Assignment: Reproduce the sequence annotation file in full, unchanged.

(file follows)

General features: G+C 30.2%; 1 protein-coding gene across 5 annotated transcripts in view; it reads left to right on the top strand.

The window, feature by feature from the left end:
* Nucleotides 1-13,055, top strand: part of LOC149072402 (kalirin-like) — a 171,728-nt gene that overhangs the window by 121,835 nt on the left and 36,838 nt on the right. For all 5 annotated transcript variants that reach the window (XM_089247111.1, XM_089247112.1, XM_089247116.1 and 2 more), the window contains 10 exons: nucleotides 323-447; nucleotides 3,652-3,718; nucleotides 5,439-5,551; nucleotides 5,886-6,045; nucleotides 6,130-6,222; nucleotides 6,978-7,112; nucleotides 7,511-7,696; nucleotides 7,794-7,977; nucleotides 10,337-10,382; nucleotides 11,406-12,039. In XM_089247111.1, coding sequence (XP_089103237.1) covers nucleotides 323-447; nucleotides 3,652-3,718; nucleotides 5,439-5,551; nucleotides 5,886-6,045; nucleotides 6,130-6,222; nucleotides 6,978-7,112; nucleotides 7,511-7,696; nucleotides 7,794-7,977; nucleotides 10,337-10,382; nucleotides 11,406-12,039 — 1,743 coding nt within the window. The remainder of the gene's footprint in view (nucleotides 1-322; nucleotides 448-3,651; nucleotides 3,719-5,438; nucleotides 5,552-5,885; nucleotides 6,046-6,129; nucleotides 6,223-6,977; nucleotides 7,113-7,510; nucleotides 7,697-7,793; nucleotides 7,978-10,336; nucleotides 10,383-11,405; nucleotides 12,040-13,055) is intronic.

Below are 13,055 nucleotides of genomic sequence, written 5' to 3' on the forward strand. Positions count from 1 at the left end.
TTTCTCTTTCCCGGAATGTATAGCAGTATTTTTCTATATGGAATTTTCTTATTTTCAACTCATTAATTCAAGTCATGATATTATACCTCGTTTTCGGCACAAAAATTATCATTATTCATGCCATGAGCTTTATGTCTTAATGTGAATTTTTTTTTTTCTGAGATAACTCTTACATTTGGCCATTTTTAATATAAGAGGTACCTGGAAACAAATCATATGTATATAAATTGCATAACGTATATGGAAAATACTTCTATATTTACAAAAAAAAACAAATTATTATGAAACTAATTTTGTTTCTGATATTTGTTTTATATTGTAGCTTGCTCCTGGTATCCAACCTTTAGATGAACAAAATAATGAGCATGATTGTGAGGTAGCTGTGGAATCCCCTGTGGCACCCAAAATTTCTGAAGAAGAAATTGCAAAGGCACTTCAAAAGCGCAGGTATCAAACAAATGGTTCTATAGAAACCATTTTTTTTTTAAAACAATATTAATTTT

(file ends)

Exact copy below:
General features: G+C 30.2%; 1 protein-coding gene across 5 annotated transcripts in view; it reads left to right on the top strand.

The window, feature by feature from the left end:
* Nucleotides 1-13,055, top strand: part of LOC149072402 (kalirin-like) — a 171,728-nt gene that overhangs the window by 121,835 nt on the left and 36,838 nt on the right. For all 5 annotated transcript variants that reach the window (XM_089247111.1, XM_089247112.1, XM_089247116.1 and 2 more), the window contains 10 exons: nucleotides 323-447; nucleotides 3,652-3,718; nucleotides 5,439-5,551; nucleotides 5,886-6,045; nucleotides 6,130-6,222; nucleotides 6,978-7,112; nucleotides 7,511-7,696; nucleotides 7,794-7,977; nucleotides 10,337-10,382; nucleotides 11,406-12,039. In XM_089247111.1, coding sequence (XP_089103237.1) covers nucleotides 323-447; nucleotides 3,652-3,718; nucleotides 5,439-5,551; nucleotides 5,886-6,045; nucleotides 6,130-6,222; nucleotides 6,978-7,112; nucleotides 7,511-7,696; nucleotides 7,794-7,977; nucleotides 10,337-10,382; nucleotides 11,406-12,039 — 1,743 coding nt within the window. The remainder of the gene's footprint in view (nucleotides 1-322; nucleotides 448-3,651; nucleotides 3,719-5,438; nucleotides 5,552-5,885; nucleotides 6,046-6,129; nucleotides 6,223-6,977; nucleotides 7,113-7,510; nucleotides 7,697-7,793; nucleotides 7,978-10,336; nucleotides 10,383-11,405; nucleotides 12,040-13,055) is intronic.

Below are 13,055 nucleotides of genomic sequence, written 5' to 3' on the forward strand. Positions count from 1 at the left end.
TTTCTCTTTCCCGGAATGTATAGCAGTATTTTTCTATATGGAATTTTCTTATTTTCAACTCATTAATTCAAGTCATGATATTATACCTCGTTTTCGGCACAAAAATTATCATTATTCATGCCATGAGCTTTATGTCTTAATGTGAATTTTTTTTTTTCTGAGATAACTCTTACATTTGGCCATTTTTAATATAAGAGGTACCTGGAAACAAATCATATGTATATAAATTGCATAACGTATATGGAAAATACTTCTATATTTACAAAAAAAAACAAATTATTATGAAACTAATTTTGTTTCTGATATTTGTTTTATATTGTAGCTTGCTCCTGGTATCCAACCTTTAGATGAACAAAATAATGAGCATGATTGTGAGGTAGCTGTGGAATCCCCTGTGGCACCCAAAATTTCTGAAGAAGAAATTGCAAAGGCACTTCAAAAGCGCAGGTATCAAACAAATGGTTCTATAGAAACCATTTTTTTTTTAAAACAATATTAATTTT